They say things like they’re… Worried. Stressed-out. Distant from others. Suddenly angry. Compulsive. Panicked. Grim. Tense. Avoidant. Isolated. Easily bugged. Traumatized. Anxiety feels awful. It’s the most common psychological complaint (close to a third of us will report high anxiety) and when it’s severe you might think you don’t know how you’re going to stand another minute of it.
At its worst, you’re convinced that you’re going to die. It feels so bad that we often avoid doing anything that might make us more anxious, and will do almost anything if it might make us feel less anxious.
How’s it hurt me? Promotion? Forget it. Meet someone? I get anxious and act weird. Connect with my kids? All I want to do is zone out. Enjoy life? Are you kidding? What’s it make me do? Drinking, TV, porn, shopping, compulsive rituals, angry outbursts. People often do things that relieve them in the moment, but damages their lives, which leads to, you guessed it, increased anxiety.
Work addiction is an avoidant activity that deserves a category all its own, especially in the Bay Area. Manic working tends to pay well, until your body gives out or your partner dumps you – and, yes, it makes you more anxious. You might want to keep in mind that, when you’re stressed, pressured, tense, your IQ drops, and your work actually suffers.
… Edgy, pressured, tense, panicked, angry, miserable, manic. Thinking… about the worst thing that might happen. About how you might have humiliated yourself last night. About the bad thing that happened to you a long time ago.
Anxious thinking chases its own tail, and makes you feel worse and worse. Acting… avoidant of challenges, so you can avoid risks like failure, rejection, or making someone mad at you. Acting anxious makes you more anxious, which makes you act anxious… You have to interrupt the cycle, but, on your own, you might find that you somehow just slip back into the anxiety, no matter what you try.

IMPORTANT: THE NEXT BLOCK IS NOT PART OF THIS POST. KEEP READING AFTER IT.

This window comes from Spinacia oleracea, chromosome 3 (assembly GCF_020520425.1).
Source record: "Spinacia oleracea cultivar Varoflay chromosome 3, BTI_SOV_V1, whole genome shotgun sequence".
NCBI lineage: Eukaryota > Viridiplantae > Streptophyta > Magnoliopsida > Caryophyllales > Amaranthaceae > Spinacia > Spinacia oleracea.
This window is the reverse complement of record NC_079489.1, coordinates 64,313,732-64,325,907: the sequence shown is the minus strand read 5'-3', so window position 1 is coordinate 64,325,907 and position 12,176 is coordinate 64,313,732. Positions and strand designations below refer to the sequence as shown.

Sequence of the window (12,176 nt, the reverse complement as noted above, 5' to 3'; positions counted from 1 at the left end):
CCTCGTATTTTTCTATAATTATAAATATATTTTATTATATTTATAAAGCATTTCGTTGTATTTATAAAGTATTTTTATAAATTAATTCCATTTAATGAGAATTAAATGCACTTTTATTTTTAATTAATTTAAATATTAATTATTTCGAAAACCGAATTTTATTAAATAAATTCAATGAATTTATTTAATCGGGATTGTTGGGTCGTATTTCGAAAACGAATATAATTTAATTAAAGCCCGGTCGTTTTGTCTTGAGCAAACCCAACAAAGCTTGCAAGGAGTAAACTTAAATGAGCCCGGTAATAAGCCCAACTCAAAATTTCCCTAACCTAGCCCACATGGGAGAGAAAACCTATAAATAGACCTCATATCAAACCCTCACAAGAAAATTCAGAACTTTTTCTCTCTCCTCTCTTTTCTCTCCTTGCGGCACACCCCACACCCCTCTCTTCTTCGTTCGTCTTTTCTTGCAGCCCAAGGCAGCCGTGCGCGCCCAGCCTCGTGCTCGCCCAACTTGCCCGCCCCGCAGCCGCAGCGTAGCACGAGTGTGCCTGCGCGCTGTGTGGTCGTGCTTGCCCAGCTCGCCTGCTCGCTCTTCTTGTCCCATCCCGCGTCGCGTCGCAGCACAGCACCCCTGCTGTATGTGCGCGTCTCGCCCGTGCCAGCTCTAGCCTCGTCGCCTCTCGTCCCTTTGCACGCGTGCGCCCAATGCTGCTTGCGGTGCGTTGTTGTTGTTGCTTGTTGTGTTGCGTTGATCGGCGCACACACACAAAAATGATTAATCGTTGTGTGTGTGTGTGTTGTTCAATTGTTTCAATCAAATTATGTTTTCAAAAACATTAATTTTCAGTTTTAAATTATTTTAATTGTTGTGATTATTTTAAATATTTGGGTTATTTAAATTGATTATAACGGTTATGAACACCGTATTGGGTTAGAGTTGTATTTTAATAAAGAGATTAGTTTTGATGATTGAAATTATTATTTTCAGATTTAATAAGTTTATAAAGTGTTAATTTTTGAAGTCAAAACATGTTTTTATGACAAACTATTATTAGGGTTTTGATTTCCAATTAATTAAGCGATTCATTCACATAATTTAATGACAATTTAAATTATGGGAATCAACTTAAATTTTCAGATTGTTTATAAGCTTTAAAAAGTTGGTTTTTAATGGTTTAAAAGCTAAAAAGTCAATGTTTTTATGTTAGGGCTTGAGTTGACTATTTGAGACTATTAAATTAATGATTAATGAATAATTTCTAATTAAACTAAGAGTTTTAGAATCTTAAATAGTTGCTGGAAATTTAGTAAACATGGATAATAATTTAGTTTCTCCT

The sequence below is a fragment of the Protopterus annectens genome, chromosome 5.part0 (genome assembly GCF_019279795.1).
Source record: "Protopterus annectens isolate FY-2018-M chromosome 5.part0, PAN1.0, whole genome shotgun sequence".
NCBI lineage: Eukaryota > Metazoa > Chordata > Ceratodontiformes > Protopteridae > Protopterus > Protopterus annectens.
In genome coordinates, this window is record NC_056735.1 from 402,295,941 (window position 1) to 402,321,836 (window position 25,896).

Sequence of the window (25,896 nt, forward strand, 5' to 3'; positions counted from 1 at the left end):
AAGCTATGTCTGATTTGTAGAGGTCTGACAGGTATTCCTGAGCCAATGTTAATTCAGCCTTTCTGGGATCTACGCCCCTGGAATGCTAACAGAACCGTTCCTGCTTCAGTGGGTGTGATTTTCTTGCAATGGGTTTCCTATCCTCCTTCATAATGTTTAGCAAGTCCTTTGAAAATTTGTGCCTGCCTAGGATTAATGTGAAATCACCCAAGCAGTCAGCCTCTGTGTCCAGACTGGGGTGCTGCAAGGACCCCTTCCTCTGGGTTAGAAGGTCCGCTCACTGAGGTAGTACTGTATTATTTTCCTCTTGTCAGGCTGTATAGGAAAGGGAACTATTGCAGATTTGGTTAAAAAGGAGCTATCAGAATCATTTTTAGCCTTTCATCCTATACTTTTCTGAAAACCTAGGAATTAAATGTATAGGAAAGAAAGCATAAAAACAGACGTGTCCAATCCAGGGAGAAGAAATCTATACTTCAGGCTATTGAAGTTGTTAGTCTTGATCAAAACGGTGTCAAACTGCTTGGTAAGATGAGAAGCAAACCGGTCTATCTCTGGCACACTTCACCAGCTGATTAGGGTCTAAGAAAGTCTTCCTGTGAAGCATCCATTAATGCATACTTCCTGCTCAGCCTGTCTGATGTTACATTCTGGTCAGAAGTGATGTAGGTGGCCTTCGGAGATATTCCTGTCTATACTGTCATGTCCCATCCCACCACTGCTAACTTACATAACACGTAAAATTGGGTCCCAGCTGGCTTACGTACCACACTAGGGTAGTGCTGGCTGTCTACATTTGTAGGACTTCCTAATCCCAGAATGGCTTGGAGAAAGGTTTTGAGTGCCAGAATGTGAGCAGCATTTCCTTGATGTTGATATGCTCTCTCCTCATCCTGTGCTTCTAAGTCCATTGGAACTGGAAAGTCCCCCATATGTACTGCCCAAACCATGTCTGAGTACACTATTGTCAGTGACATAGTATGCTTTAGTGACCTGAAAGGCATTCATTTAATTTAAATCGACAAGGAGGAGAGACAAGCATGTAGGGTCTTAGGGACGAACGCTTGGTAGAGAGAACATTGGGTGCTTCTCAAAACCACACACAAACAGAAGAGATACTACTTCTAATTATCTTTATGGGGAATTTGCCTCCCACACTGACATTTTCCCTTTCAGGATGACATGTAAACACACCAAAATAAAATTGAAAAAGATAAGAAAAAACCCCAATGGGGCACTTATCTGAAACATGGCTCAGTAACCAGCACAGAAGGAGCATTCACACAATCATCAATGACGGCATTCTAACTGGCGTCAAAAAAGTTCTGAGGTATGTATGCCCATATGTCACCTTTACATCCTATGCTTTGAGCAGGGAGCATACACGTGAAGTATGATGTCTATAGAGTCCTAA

I mean, you’ve tried lots of solutions on your own, right? Why keep trying, without an expert to help?
Anxious people often don’t seek therapy because, well, thinking of calling a therapist makes them anxious. But therapy is really, really good at treating anxiety, and there are a lot of things a therapist can do to help eliminate anxiety, from thought-stopping to exposure to relaxation techniques, psychoanalysis, EMDR… Figuring out what will work best for you is a key part of the therapist’s job.
One-size-fits-all approaches to therapy sorely limit how they can help.
Because we take a multi-modal approach, integrating the best tools from many approaches, we’ll be looking at:
Anxious people tend to think they are powerless to fix the big problems, that asserting themselves will make things worse, that they shouldn’t get help, that it’s hopeless. Sometimes they’re haunted by trauma. Often they forget they’ve already tried something that didn’t work, and keep trying it. What you do. Anxious people tend to make their worlds gradually smaller.
They often keep doing things that cause problems with others – and that makes them more anxious.
Sometimes they develop OCD rituals. They usually are not developing the simple habits that can make them feel much, much better. They usually are not doing one little thing after another that will quiet the anxiety, and free them to get on with their lives.
We think we’re uniquely equipped to free you of anxiety as effectively, rapidly, and enjoyably as possible, in the way that will work best for you.
Dan supervises the research of doctoral students at The Wright Institute, in Berkeley, where he has been a clinical supervisor and taught…read more
Tim has worked for over 20 years coaching people on ways to draw upon their strengths, intuition, and common sense to improve their lives…read more
Rob’s training is consistent with my values of respect and caring for the individuals and couples I work with. My experiences include working…read more
Stacy completed post graduate course work at the San Francisco Center for Psychoanalysis and trained in expressive arts therapy at the Tamalpa…read more
Yael helps clients identify and galvanize their strengths, and the parts of their lives that DO work, to get the rest of their lives…read more
Kirsten Maier has 15 years of therapy experience working with a wide range of individuals, couples, and groups in Canada. She is a PhD…read more
We’re happy to chat on the phone with you about your situation, and think together about the ways we might be able to make a real difference.
THE BRIDGE COUNSELING CENTER
1425 Leimert Boulevard
Oakland, CA 94602